Basilica di San Pietro
The basilica of St. Peter's in the Vatican is a Catholic basilica in the Vatican City; symbol of the Vatican State, crowned by the monumental Piazza San Pietro.
It is the largest of the four papal basilicas of Rome, often described as the largest church in the world and center of Catholicism. However, it is not the cathedral church of the Roman diocese since this title belongs to the basilica of San Giovanni in Laterano, which is also the first for dignity being Mother and Head of all the Churches of the World and of the World.
As a pontifical chapel, placed adjacent to the Apostolic Palace, the basilica of St. Peter is the seat of the main manifestations of Catholic worship and is therefore in solemn function during the papal celebrations, for example for Christmas, Easter, the rites of Holy Week, the proclamation of the new popes and the funeral of those deceased, the opening and closing of the jubilees and the canonizations of the new saints.
Under the pontificate of Pius IX he hosted the sessions of the First Vatican Council and under Pope John XXIII and Paul VI those of the Second Vatican Council.
St. Peter's Basilica is one of the largest buildings in the world.
The building is entirely walkable along its perimeter, although it is connected to the Vatican Palaces by an elevated corridor along the right aisle and by the Scala Regia at the edge of the façade on Piazza San Pietro; two corridors instead join it to the adjacent Sacristy. Although this aspect betrays the idea of an isolated building in the middle of a large square, as Michelangelo Buonarroti had probably thought, the presence of elevated passages, which do not interfere with the perimeter of the basilica, also allows us to grasp the complex articulation of the temple. The exterior, in travertine, is characterized by the use of a giant order over which the attic is set. This configuration is essentially due to Michelangelo Buonarroti and was also maintained in the longitudinal body added by Carlo Maderno.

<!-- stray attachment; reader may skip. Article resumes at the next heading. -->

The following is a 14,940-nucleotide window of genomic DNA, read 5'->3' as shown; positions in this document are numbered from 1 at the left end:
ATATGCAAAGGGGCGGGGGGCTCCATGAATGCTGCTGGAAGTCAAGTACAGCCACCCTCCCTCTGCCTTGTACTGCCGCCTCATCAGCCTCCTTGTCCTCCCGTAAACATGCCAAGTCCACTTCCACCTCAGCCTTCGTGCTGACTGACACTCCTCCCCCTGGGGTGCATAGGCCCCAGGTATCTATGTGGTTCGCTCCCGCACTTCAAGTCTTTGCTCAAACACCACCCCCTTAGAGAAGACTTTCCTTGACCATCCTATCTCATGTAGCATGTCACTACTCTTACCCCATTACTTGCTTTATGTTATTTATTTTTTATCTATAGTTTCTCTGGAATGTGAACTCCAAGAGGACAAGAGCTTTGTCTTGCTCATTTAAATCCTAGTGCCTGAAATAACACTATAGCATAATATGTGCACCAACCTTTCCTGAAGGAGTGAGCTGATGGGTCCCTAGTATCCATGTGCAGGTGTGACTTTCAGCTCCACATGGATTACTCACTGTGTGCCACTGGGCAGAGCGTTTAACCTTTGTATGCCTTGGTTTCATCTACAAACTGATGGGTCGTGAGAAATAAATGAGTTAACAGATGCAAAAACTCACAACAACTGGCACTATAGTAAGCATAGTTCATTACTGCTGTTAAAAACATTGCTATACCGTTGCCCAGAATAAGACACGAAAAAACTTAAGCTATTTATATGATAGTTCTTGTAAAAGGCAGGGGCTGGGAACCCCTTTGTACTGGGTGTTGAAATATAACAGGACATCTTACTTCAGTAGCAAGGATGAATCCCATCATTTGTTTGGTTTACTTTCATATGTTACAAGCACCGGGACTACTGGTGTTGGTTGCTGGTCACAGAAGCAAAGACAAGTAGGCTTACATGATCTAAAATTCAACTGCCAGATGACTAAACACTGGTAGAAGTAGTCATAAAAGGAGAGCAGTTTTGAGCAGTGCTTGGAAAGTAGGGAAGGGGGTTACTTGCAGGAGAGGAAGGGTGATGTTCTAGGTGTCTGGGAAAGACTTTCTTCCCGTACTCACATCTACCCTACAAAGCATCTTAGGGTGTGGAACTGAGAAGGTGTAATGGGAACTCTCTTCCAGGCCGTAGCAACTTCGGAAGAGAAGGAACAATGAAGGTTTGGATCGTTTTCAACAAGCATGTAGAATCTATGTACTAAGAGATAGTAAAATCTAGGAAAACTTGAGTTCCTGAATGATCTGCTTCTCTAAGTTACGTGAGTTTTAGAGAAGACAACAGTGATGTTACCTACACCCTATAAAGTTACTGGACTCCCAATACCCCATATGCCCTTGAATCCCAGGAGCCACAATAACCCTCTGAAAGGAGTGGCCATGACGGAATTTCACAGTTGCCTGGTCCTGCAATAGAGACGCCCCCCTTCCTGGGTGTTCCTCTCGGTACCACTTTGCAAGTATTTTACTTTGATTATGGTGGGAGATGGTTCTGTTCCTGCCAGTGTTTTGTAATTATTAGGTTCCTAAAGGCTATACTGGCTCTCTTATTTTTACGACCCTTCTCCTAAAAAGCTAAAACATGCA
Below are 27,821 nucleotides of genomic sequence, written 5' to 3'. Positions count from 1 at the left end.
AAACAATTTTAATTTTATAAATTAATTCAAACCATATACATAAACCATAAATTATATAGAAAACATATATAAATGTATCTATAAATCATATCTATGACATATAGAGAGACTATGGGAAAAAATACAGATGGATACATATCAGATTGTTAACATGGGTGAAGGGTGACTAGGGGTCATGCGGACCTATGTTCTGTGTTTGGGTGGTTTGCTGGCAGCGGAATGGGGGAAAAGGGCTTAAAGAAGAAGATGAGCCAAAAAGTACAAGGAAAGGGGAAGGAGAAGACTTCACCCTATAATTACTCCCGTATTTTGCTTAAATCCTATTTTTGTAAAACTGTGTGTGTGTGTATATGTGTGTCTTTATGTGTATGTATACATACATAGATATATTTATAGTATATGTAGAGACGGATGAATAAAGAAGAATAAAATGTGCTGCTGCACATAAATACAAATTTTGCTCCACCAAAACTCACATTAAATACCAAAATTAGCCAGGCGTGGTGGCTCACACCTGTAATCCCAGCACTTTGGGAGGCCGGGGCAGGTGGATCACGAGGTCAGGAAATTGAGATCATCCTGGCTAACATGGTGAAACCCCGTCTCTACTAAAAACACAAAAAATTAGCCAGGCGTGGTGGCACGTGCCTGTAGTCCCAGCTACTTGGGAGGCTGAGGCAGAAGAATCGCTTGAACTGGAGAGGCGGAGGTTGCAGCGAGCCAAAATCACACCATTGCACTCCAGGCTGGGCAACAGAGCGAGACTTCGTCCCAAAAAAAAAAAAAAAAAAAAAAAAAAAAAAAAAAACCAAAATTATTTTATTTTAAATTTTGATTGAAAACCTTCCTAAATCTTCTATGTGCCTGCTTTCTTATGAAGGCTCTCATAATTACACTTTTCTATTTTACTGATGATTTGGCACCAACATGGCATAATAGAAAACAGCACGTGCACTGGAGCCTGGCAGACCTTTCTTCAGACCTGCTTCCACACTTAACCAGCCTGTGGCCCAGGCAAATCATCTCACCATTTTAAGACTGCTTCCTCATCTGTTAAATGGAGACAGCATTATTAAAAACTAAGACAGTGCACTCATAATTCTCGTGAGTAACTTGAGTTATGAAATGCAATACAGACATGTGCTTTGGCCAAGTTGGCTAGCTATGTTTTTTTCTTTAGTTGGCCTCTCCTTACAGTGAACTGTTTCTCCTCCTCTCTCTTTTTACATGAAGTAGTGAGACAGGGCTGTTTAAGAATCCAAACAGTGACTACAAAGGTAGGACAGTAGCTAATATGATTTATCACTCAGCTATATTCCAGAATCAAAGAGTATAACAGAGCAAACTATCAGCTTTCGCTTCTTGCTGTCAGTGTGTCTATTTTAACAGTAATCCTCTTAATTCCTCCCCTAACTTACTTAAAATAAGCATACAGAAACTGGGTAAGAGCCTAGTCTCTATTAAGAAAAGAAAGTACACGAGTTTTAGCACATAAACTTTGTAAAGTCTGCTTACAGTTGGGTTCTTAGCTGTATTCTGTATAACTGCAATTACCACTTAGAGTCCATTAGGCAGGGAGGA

Instead, along the aisles, at the 45 altars and in the 11 chapels that open within the basilica, are hosted several masterpieces of inestimable historical and artistic value, such as several works by Gian Lorenzo Bernini and others from the early Christian church.
The construction of the present St. Peter's Basilica was begun on April 18, 1506 under Pope Julius II and ended in 1626, during the pontificate of Pope Urban VIII, while the arrangement of the square in front ended only in 1667. The original drawings of the basilica they were found in 1866 by the Austrian art historian Heinrich von Geymüller.
However, it is a reconstruction, given that on the same site, before today's basilica, another was built in the fourth century, built by the Roman emperor Constantine I on the area of the circus of Nero and a contiguous necropolis where Tradition has it that St. Peter, the first of Jesus' apostles, had been buried after his crucifixion. Today it is only possible to imagine the grandeur of this building, immortalized only in some artistic representations: the plant, enriched over the centuries with precious works of art, was subdivided into five naves with wooden roof and presented similarities with that of the basilica of St. Paul outside the walls, had 120 altars of which 27 dedicated to the Madonna.